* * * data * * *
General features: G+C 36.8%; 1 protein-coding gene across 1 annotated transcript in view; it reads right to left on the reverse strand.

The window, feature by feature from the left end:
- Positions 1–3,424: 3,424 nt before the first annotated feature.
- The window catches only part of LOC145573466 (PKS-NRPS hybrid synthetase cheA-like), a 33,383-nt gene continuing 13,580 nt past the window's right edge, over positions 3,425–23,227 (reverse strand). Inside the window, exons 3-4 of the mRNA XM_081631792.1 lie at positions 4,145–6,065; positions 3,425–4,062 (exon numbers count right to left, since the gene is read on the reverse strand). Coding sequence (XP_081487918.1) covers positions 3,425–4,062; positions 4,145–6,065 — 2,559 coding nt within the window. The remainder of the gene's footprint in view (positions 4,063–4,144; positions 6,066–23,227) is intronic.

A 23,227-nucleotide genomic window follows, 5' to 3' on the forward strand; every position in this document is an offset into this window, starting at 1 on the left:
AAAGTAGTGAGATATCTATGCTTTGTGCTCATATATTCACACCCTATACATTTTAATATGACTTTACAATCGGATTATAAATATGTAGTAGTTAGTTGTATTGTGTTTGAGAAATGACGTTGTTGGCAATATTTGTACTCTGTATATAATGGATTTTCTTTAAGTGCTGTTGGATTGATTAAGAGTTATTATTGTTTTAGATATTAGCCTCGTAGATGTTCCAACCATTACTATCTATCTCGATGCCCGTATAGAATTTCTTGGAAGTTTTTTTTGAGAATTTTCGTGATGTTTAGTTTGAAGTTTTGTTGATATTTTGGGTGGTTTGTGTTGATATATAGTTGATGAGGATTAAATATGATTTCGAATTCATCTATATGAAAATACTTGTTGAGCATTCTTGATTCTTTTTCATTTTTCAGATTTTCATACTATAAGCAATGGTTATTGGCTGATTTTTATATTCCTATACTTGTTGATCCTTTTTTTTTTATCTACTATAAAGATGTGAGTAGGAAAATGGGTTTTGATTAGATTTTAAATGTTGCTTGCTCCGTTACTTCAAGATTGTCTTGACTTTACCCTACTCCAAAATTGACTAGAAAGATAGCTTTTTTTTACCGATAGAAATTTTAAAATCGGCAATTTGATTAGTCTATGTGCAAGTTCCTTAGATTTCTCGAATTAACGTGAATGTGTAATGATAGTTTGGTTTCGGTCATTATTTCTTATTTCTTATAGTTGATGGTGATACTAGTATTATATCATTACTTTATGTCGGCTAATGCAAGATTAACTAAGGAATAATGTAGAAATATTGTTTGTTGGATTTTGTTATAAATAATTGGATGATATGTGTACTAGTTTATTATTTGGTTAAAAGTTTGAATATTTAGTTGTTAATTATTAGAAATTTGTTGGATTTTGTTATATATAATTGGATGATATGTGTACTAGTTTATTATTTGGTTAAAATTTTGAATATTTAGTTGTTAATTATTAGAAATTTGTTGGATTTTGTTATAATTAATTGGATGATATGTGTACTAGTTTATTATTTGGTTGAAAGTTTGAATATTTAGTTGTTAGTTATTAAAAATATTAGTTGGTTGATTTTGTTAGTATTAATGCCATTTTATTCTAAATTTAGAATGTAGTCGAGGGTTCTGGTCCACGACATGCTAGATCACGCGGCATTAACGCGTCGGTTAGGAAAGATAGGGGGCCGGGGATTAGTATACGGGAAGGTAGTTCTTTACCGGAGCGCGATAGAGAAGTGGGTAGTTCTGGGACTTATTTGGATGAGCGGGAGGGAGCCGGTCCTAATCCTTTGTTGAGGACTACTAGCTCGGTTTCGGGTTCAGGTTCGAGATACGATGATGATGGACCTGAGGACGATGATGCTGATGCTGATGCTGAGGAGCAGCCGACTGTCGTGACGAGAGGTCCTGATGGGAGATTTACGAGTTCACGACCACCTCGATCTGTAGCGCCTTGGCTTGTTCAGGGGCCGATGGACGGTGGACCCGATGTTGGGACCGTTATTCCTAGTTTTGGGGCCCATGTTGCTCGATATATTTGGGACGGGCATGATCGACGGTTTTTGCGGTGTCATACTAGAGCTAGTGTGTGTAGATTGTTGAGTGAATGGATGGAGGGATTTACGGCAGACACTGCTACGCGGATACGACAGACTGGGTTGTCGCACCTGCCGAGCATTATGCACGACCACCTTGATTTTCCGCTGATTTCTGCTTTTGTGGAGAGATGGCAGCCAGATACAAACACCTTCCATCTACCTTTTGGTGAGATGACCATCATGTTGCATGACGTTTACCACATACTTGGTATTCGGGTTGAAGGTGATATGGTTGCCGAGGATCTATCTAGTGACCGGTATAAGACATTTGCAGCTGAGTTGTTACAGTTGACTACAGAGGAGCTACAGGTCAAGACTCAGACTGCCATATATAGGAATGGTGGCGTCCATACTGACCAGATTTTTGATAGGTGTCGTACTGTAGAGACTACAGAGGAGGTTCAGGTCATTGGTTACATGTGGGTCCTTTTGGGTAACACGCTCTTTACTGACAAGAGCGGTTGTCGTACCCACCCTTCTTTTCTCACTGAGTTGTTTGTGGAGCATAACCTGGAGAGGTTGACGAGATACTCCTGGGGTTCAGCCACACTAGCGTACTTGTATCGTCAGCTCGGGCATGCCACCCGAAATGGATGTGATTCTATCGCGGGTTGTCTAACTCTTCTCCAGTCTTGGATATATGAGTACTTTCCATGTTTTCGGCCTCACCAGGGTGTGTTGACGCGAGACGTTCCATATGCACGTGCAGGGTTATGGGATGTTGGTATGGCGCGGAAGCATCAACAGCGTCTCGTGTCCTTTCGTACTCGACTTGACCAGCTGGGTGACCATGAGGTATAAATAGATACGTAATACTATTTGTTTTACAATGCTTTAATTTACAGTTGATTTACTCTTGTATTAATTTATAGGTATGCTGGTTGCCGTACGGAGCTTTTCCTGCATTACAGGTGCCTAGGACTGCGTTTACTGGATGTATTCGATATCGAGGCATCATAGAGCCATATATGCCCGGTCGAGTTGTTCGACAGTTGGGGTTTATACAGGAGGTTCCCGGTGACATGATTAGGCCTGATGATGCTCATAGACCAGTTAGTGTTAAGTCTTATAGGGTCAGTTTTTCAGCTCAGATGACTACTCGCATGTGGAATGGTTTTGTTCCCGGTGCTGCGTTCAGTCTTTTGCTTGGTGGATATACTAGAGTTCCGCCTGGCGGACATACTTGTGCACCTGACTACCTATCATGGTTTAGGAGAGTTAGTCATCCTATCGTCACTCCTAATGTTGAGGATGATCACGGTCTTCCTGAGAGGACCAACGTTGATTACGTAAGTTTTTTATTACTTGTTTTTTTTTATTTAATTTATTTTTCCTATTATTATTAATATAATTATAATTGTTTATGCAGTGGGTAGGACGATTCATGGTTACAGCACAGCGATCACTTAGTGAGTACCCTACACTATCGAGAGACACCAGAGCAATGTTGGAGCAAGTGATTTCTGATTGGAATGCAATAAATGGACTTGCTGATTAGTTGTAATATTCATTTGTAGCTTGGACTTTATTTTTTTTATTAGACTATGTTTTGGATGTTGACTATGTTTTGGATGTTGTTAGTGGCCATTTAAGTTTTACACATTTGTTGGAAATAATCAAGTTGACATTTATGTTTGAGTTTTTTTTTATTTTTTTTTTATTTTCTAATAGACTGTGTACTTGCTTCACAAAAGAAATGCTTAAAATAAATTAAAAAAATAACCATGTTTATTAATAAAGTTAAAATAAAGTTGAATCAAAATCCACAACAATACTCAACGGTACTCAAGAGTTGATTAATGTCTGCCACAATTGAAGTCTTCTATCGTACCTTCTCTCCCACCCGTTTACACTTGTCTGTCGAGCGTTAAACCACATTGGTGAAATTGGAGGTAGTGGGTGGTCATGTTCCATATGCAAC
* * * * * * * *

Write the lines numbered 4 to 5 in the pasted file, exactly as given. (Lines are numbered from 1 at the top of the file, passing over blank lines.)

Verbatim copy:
- The window catches only part of LOC145573466 (PKS-NRPS hybrid synthetase cheA-like), a 33,383-nt gene continuing 13,580 nt past the window's right edge, over positions 3,425–23,227 (reverse strand). Inside the window, exons 3-4 of the mRNA XM_081631792.1 lie at positions 4,145–6,065; positions 3,425–4,062 (exon numbers count right to left, since the gene is read on the reverse strand). Coding sequence (XP_081487918.1) covers positions 3,425–4,062; positions 4,145–6,065 — 2,559 coding nt within the window. The remainder of the gene's footprint in view (positions 4,063–4,144; positions 6,066–23,227) is intronic.

A 23,227-nucleotide genomic window follows, 5' to 3' on the forward strand; every position in this document is an offset into this window, starting at 1 on the left: